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Cooperation between non-kin in animal societies

Abstract

Explanations of cooperation between non-kin in animal societies often suggest that individuals exchange resources or services and that cooperation is maintained by reciprocity. But do cooperative interactions between unrelated individuals in non-human animals really resemble exchanges or are they a consequence of simpler mechanisms? Firm evidence of reciprocity in animal societies is rare and many examples of cooperation between non-kin probably represent cases of intra-specific mutualism or manipulation.

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Figure 1: Territorial choruses in birds and mammals.
Figure 2: Cooperative mobbing of potential predators by meerkats drives away potential predators.
Figure 3: Cooperative hunting in African wild dogs.
Figure 4: Alternating bouts of allo-grooming in social primates are one of the best documented examples of reciprocity.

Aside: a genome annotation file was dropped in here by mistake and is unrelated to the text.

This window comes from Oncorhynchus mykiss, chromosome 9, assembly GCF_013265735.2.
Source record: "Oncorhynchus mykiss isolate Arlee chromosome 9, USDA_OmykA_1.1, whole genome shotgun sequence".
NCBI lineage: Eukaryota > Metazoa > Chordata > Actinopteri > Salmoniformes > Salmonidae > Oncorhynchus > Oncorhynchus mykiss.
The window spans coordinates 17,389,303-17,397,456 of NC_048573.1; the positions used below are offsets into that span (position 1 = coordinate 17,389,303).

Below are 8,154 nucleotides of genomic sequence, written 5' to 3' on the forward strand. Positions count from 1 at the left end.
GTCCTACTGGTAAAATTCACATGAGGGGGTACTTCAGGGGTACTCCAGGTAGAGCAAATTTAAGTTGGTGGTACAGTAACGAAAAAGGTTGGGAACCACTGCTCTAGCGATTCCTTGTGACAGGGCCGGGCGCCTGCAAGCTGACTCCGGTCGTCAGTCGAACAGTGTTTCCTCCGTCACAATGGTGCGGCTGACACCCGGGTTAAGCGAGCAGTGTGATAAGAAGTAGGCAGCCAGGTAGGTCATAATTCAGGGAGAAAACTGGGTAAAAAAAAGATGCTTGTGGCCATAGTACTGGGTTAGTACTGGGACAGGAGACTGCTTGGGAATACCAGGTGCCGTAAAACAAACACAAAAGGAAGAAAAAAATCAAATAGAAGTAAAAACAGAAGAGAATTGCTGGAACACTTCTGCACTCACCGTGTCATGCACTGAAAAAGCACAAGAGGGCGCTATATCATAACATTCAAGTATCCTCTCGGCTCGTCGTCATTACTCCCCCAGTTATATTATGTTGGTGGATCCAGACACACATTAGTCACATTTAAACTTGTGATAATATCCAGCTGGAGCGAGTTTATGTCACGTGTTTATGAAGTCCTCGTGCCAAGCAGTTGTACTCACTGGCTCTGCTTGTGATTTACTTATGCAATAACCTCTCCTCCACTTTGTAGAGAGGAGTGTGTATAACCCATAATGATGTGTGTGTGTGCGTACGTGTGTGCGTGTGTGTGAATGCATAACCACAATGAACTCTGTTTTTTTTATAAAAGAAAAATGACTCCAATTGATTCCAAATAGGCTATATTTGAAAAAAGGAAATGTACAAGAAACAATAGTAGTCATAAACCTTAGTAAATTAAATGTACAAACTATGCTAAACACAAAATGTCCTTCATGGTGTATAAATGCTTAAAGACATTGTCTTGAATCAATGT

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Acknowledgements

I thank M. Bell, S. Bowles, R. Boyd, M. Cant, A. Cockburn, N. Davies, A. Gardner, S. Hodge, R. Johnstone, A. Russell, S. Sharp, J. Silk, J. Stevens, M. Taborsky and S. West for discussions or for comments on this manuscript. I also thank C. R. Packer and R. Woodroffe for the use of their photographs.

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Clutton-Brock, T. Cooperation between non-kin in animal societies. Nature 462, 51–57 (2009). https://doi.org/10.1038/nature08366

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